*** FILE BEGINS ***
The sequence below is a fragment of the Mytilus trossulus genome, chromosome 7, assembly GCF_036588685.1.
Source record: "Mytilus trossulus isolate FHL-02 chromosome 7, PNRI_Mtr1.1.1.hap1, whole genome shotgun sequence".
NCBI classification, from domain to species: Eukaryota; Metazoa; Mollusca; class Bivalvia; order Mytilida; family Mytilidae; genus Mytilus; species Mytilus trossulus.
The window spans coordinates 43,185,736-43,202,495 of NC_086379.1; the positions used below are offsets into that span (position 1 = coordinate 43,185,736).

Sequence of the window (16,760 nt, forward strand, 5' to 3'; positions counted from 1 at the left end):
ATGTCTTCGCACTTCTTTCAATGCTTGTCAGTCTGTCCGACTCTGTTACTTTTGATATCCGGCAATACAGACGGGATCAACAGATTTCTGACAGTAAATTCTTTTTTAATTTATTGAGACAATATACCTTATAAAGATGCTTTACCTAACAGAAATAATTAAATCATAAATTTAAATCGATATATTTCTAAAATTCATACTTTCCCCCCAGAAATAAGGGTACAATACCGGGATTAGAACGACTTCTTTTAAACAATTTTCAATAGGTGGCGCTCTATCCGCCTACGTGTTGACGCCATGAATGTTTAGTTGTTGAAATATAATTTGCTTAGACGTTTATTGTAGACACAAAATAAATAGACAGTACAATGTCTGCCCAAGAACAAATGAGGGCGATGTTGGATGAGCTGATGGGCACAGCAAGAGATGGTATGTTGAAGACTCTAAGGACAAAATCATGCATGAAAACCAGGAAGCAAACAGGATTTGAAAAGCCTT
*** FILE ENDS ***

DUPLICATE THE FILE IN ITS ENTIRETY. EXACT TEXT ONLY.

The sequence below is a fragment of the Mytilus trossulus genome, chromosome 7, assembly GCF_036588685.1.
Source record: "Mytilus trossulus isolate FHL-02 chromosome 7, PNRI_Mtr1.1.1.hap1, whole genome shotgun sequence".
NCBI classification, from domain to species: Eukaryota; Metazoa; Mollusca; class Bivalvia; order Mytilida; family Mytilidae; genus Mytilus; species Mytilus trossulus.
The window spans coordinates 43,185,736-43,202,495 of NC_086379.1; the positions used below are offsets into that span (position 1 = coordinate 43,185,736).

Sequence of the window (16,760 nt, forward strand, 5' to 3'; positions counted from 1 at the left end):
ATGTCTTCGCACTTCTTTCAATGCTTGTCAGTCTGTCCGACTCTGTTACTTTTGATATCCGGCAATACAGACGGGATCAACAGATTTCTGACAGTAAATTCTTTTTTAATTTATTGAGACAATATACCTTATAAAGATGCTTTACCTAACAGAAATAATTAAATCATAAATTTAAATCGATATATTTCTAAAATTCATACTTTCCCCCCAGAAATAAGGGTACAATACCGGGATTAGAACGACTTCTTTTAAACAATTTTCAATAGGTGGCGCTCTATCCGCCTACGTGTTGACGCCATGAATGTTTAGTTGTTGAAATATAATTTGCTTAGACGTTTATTGTAGACACAAAATAAATAGACAGTACAATGTCTGCCCAAGAACAAATGAGGGCGATGTTGGATGAGCTGATGGGCACAGCAAGAGATGGTATGTTGAAGACTCTAAGGACAAAATCATGCATGAAAACCAGGAAGCAAACAGGATTTGAAAAGCCTT